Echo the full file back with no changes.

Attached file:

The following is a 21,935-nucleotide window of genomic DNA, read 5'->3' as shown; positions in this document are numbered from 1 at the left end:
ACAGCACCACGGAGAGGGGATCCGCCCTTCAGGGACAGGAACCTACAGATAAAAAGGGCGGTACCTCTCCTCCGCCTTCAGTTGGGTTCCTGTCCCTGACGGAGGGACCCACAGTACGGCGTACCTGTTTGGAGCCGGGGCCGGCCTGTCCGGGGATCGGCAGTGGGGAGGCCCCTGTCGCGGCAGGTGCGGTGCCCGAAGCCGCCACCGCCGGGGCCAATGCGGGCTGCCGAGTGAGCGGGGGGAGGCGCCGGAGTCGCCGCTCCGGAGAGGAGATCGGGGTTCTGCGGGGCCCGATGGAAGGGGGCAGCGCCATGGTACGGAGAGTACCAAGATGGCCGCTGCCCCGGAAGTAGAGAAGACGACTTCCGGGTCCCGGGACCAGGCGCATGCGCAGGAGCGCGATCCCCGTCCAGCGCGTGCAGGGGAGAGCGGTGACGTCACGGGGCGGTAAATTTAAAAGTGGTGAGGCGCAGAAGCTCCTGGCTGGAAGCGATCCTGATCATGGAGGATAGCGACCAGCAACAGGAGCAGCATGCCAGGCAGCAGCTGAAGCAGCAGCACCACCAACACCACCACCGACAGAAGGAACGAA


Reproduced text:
The following is a 21,935-nucleotide window of genomic DNA, read 5'->3' as shown; positions in this document are numbered from 1 at the left end:
ACAGCACCACGGAGAGGGGATCCGCCCTTCAGGGACAGGAACCTACAGATAAAAAGGGCGGTACCTCTCCTCCGCCTTCAGTTGGGTTCCTGTCCCTGACGGAGGGACCCACAGTACGGCGTACCTGTTTGGAGCCGGGGCCGGCCTGTCCGGGGATCGGCAGTGGGGAGGCCCCTGTCGCGGCAGGTGCGGTGCCCGAAGCCGCCACCGCCGGGGCCAATGCGGGCTGCCGAGTGAGCGGGGGGAGGCGCCGGAGTCGCCGCTCCGGAGAGGAGATCGGGGTTCTGCGGGGCCCGATGGAAGGGGGCAGCGCCATGGTACGGAGAGTACCAAGATGGCCGCTGCCCCGGAAGTAGAGAAGACGACTTCCGGGTCCCGGGACCAGGCGCATGCGCAGGAGCGCGATCCCCGTCCAGCGCGTGCAGGGGAGAGCGGTGACGTCACGGGGCGGTAAATTTAAAAGTGGTGAGGCGCAGAAGCTCCTGGCTGGAAGCGATCCTGATCATGGAGGATAGCGACCAGCAACAGGAGCAGCATGCCAGGCAGCAGCTGAAGCAGCAGCACCACCAACACCACCACCGACAGAAGGAACGAA